Heterogeneity and Interoperability in Local Public Health Information Systems : Journal of Public Health Management and Practice

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Heterogeneity and Interoperability in Local Public Health Information Systems

Bosco, Laura J. MPhil; Alford, Aaron A. PhD; Feeser, Karla MPH

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Journal of Public Health Management and Practice 27(5):p 529-533, September/October 2021. | DOI: 10.1097/PHH.0000000000001404
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The growing streams of digital health information present opportunities for improving public health through better disease surveillance, faster communication, more targeted interventions, and overall improved management of public health systems.1 The COVID-19 pandemic, however, has exposed challenges that remain for collecting and communicating timely, accurate, and complete public health data across the United States' fragmented and often outdated public health data systems.2 In particular, interoperability across digital surveillance and health care information systems severely hampered the national response.3

As the US government and public health systems are turning toward postpandemic planning and recovery, it is useful to understand the heterogeneity and interoperability of public health information systems used during the COVID-19 response. In this article, we present evidence from NACCHO's 2020 Forces of Change survey focused on the electronic infrastructure of local health departments (LHDs). In particular, we focus on describing the local adoption of interoperable systems and characterizing the breadth of electronic platforms used by LHDs.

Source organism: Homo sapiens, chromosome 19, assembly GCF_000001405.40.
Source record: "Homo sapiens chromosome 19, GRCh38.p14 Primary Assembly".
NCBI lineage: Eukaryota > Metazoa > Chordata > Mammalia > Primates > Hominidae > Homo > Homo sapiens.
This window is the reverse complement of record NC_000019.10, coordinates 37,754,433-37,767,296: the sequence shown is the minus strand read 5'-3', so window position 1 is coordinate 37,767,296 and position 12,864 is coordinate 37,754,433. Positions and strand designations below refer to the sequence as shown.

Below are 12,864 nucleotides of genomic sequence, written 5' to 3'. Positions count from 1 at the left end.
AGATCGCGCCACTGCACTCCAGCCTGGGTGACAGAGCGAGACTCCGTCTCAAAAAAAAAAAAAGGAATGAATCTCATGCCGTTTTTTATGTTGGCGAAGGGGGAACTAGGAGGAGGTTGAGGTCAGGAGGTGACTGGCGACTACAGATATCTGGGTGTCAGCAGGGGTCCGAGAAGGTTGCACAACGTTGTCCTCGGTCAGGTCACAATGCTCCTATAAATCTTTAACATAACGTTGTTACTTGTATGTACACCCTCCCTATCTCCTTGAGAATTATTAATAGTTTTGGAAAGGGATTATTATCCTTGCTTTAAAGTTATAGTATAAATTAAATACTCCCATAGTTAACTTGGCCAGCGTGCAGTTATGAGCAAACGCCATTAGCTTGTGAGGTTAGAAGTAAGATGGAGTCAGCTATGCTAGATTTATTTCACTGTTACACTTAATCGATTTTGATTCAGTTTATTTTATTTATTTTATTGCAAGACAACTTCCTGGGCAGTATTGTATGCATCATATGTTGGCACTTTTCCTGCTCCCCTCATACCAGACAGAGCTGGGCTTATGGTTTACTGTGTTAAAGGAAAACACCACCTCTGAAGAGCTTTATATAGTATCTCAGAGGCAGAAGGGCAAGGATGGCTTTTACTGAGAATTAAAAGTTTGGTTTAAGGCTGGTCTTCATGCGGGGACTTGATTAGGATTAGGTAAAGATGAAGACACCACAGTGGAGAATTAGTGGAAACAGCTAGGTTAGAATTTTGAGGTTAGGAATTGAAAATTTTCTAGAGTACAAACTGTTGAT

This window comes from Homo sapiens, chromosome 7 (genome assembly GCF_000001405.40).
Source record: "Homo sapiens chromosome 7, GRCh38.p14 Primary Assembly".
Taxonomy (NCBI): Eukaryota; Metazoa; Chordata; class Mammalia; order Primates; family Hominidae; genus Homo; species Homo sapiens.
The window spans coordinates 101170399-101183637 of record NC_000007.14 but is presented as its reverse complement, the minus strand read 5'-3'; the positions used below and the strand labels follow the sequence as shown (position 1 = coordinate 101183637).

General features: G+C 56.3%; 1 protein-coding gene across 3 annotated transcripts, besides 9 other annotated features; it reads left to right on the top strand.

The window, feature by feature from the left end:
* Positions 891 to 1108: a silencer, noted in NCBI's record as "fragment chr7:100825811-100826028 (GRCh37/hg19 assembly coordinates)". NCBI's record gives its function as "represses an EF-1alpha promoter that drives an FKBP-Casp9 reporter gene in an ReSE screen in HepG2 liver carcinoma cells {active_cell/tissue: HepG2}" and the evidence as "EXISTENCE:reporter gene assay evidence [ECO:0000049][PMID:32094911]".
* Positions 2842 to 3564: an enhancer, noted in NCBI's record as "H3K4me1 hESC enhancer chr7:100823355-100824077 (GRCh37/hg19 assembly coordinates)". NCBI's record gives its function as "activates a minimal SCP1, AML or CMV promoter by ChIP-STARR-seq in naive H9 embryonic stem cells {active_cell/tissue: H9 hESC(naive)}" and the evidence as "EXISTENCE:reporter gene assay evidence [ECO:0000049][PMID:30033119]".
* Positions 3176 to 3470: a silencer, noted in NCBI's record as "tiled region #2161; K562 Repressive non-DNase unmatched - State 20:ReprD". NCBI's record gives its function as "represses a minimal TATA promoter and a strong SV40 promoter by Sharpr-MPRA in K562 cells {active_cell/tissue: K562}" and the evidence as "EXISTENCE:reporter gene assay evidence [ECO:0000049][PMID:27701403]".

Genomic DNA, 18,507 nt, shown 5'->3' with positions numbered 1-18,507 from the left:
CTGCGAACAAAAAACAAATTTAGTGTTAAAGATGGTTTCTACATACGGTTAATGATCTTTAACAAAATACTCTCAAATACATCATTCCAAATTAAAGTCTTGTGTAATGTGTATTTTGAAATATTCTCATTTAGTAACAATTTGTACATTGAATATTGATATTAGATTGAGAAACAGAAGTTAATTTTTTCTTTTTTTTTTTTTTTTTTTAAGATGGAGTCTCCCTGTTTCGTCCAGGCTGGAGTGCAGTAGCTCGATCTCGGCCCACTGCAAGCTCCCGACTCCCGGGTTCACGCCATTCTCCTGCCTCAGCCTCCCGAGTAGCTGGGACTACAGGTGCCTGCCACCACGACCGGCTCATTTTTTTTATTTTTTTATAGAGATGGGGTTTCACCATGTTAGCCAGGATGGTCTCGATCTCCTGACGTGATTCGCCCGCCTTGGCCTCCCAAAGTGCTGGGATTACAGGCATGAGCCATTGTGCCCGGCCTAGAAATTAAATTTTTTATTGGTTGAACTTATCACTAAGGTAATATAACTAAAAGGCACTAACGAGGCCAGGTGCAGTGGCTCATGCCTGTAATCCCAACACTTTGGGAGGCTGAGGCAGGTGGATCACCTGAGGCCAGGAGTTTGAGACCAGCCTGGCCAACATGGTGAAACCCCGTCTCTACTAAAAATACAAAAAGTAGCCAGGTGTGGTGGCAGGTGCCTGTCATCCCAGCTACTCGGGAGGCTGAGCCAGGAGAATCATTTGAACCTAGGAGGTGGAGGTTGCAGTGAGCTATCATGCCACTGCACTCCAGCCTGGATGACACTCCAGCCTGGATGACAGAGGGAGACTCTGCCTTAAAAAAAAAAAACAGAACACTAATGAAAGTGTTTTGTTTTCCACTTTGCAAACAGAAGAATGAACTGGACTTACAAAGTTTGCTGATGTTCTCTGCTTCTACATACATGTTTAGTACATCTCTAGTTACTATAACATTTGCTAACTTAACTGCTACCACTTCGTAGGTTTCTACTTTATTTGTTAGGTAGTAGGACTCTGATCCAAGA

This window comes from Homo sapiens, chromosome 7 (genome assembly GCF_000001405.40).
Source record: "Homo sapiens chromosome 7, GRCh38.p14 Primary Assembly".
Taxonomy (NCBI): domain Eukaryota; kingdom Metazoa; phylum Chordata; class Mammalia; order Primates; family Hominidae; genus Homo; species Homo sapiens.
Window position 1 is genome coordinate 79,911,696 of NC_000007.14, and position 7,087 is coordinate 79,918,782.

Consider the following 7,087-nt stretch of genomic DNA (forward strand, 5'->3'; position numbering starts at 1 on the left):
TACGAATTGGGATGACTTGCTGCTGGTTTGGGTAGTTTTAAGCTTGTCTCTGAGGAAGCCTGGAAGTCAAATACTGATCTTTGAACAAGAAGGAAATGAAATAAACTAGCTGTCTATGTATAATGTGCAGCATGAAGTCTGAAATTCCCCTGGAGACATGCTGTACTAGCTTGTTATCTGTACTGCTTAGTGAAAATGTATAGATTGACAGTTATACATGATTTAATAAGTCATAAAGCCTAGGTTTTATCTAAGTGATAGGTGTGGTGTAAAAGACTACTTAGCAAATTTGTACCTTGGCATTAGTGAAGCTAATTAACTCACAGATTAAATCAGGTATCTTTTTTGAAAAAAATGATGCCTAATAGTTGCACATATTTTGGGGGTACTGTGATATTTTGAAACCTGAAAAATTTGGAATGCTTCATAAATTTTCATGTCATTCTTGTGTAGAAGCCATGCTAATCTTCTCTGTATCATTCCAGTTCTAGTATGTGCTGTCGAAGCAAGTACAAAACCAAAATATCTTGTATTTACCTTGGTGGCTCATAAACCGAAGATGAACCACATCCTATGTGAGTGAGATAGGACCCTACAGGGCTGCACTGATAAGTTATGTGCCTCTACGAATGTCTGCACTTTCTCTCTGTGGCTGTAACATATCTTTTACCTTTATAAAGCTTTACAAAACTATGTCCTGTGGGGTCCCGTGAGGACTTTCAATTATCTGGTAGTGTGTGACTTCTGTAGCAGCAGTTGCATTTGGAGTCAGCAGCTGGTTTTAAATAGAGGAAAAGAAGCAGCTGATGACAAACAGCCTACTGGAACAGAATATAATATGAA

Why Interoperable Public Health Surveillance Is Important

Public health surveillance systems collect, analyze, interpret, and communicate health-related data required for the “planning, implementation, and evaluation of public health practice.”4 Robust surveillance systems serve valuable public health functions, including supporting earlier detection of infectious outbreaks; informing policy maker, first-responder, and preparedness responses; bolstering public communications and reducing public fears; and guiding strategic redirection of public health resources.5*

In the United States, public health surveillance is the purview of diverse, overlapping actors, involving the federal government, local jurisdictions, and private organizations such as hospitals, laboratories, and outpatient care facilities. Efficient information flows between the many extant systems are important. Interoperability is the extent to which systems and devices can automatically exchange data and interpret that shared data.6 In the case of public health surveillance data, this most frequently refers to the electronic transfer of clinical information. The uptake of electronic health record systems, electronic laboratory reporting, and health information exchanges has increased over the last decade but unevenly across jurisdictions.7 Many LHDs, particularly smaller and more rural jurisdictions, lack the resources, informatics capacity, or governing authority to implement necessary technological changes to ensure interoperability.

In 2018, the US Department of Health and Human Services released A 10-Year Vision to Achieve an Interoperable Health IT Infrastructure, which emphasized the importance of “advanc[ing] the connectivity of electronic health information and interoperability of health information technology.”8 In 2020, however, reliance on manual processes for data transmission and incomplete data sources remained particular challenges, hampering public health authorities' ability to respond the COVID-19 pandemic.9